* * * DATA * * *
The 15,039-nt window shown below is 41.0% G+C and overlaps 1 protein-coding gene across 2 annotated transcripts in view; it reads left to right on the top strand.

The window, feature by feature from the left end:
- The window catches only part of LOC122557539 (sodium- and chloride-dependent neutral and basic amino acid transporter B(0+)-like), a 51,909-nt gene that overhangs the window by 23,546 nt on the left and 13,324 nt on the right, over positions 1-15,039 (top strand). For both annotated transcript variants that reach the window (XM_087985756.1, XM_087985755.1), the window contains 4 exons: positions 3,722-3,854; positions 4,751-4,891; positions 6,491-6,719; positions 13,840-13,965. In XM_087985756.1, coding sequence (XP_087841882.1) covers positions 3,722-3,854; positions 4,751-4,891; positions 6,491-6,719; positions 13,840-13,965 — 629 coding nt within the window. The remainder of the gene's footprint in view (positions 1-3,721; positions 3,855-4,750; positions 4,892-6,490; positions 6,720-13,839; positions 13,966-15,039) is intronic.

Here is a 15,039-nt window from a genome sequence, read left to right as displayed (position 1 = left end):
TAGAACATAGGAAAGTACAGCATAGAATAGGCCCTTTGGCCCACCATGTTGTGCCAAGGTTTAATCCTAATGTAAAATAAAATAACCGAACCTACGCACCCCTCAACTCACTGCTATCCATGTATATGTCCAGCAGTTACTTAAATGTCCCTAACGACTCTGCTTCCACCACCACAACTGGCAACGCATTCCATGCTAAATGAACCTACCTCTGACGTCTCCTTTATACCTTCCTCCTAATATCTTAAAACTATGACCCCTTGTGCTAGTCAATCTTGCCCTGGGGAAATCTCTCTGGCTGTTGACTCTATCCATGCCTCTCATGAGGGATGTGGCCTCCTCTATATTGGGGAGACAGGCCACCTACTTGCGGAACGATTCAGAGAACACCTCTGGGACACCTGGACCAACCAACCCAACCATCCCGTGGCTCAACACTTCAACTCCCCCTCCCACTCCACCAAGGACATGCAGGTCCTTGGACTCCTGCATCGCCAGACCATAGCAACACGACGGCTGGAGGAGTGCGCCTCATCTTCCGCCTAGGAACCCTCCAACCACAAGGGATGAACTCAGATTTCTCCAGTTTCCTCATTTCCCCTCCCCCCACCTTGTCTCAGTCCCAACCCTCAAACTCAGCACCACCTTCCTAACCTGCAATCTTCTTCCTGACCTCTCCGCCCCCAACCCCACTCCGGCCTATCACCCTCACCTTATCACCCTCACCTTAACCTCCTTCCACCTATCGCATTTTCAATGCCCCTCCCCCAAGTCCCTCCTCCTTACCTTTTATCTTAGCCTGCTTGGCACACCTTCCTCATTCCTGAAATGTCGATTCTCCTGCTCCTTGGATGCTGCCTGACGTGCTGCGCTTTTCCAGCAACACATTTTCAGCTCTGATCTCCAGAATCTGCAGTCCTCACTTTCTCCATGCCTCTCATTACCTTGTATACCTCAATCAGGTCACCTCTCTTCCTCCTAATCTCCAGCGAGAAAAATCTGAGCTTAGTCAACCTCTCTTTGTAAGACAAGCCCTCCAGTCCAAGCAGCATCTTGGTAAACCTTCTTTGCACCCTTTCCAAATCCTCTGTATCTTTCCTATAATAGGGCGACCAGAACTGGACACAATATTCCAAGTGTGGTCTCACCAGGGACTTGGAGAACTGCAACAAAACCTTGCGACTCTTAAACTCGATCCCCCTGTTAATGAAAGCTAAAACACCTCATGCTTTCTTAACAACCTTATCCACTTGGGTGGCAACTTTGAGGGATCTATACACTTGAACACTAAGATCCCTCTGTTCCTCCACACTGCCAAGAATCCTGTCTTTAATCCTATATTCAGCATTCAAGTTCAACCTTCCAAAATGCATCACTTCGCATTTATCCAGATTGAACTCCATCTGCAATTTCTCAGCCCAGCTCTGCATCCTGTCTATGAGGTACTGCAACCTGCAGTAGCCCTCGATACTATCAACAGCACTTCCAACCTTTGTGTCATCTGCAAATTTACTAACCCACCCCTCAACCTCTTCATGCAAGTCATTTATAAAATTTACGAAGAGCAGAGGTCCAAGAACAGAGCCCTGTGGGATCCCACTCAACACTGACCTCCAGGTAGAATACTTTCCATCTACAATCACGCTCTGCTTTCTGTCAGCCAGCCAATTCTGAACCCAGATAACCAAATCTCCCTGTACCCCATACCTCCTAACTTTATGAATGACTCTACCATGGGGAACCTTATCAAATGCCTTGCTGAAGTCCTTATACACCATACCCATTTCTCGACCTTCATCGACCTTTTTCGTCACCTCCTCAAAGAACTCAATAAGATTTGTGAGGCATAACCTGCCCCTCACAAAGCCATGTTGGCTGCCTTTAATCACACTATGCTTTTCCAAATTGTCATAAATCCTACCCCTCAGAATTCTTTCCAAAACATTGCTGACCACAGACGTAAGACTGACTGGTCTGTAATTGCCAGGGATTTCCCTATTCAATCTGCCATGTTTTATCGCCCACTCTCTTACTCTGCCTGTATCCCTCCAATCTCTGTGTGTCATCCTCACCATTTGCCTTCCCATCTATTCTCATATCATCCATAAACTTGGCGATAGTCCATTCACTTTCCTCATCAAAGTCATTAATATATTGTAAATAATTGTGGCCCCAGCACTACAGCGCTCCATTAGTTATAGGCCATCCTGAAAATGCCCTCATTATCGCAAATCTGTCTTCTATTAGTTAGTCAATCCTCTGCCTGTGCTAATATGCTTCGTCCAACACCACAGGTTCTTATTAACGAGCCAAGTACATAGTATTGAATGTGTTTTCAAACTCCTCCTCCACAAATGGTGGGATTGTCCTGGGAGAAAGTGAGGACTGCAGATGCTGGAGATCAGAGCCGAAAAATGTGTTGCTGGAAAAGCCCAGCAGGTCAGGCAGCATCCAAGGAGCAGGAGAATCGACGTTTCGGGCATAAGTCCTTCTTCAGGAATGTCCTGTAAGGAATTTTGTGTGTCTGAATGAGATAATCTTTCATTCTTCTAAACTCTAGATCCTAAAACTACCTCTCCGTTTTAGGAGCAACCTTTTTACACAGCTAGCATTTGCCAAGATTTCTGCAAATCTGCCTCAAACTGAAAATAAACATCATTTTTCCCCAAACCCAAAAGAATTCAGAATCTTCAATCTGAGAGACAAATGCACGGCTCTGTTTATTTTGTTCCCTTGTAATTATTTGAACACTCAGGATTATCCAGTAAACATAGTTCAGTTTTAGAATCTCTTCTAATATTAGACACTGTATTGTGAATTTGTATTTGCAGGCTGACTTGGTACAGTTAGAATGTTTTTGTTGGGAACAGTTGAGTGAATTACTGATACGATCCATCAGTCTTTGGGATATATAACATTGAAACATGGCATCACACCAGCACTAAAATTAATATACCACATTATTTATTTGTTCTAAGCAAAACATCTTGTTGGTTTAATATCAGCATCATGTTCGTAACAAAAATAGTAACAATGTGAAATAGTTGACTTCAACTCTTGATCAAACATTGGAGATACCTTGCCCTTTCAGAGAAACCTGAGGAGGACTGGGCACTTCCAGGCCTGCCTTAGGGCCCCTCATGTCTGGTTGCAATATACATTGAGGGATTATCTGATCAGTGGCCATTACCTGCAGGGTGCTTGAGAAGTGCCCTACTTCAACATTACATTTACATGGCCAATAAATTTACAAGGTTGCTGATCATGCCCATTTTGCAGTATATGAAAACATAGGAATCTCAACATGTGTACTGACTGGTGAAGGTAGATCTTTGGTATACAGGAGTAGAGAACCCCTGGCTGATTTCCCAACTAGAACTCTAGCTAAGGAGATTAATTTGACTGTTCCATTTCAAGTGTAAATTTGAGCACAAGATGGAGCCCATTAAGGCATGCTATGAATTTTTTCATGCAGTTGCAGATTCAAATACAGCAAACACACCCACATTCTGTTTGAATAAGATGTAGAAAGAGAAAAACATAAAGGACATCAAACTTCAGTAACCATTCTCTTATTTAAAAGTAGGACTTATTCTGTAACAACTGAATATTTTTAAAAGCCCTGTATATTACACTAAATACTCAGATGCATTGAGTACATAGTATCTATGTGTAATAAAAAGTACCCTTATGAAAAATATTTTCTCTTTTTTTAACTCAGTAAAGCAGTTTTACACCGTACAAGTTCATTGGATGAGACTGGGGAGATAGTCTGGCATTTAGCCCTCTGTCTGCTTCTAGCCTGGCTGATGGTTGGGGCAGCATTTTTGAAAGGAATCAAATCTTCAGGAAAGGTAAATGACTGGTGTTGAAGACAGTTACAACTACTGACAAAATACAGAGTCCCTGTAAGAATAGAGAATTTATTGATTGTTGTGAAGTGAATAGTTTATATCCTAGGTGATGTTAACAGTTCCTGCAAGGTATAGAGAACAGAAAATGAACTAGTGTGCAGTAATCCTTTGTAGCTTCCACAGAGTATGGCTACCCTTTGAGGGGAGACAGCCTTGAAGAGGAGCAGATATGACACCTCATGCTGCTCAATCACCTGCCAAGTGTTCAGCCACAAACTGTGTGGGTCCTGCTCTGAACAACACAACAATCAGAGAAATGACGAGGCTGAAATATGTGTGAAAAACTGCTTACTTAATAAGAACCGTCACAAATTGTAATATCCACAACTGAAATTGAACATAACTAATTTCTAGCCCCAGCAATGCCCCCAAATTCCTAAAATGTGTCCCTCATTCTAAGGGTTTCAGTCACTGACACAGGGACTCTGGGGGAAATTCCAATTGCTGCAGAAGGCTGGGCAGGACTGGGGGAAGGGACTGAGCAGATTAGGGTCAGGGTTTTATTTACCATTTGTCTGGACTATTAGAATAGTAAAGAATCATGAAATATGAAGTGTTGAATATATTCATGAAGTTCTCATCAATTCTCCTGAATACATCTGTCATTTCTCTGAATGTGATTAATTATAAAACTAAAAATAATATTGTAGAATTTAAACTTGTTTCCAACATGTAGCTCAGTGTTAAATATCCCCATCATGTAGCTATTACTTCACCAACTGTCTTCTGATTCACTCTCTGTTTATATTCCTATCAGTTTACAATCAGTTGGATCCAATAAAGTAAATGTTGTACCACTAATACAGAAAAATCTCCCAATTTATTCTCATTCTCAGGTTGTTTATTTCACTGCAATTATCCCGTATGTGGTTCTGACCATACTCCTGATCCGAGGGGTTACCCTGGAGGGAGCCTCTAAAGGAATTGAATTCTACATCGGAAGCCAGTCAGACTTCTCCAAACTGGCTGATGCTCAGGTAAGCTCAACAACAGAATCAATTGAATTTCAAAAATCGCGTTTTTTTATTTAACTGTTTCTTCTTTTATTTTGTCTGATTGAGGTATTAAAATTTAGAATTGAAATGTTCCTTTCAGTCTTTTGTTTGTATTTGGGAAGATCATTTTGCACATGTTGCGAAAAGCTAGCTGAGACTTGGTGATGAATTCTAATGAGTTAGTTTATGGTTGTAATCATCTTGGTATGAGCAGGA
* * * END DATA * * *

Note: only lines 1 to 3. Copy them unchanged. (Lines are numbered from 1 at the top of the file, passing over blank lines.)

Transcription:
The 15,039-nt window shown below is 41.0% G+C and overlaps 1 protein-coding gene across 2 annotated transcripts in view; it reads left to right on the top strand.

The window, feature by feature from the left end:
- The window catches only part of LOC122557539 (sodium- and chloride-dependent neutral and basic amino acid transporter B(0+)-like), a 51,909-nt gene that overhangs the window by 23,546 nt on the left and 13,324 nt on the right, over positions 1-15,039 (top strand). For both annotated transcript variants that reach the window (XM_087985756.1, XM_087985755.1), the window contains 4 exons: positions 3,722-3,854; positions 4,751-4,891; positions 6,491-6,719; positions 13,840-13,965. In XM_087985756.1, coding sequence (XP_087841882.1) covers positions 3,722-3,854; positions 4,751-4,891; positions 6,491-6,719; positions 13,840-13,965 — 629 coding nt within the window. The remainder of the gene's footprint in view (positions 1-3,721; positions 3,855-4,750; positions 4,892-6,490; positions 6,720-13,839; positions 13,966-15,039) is intronic.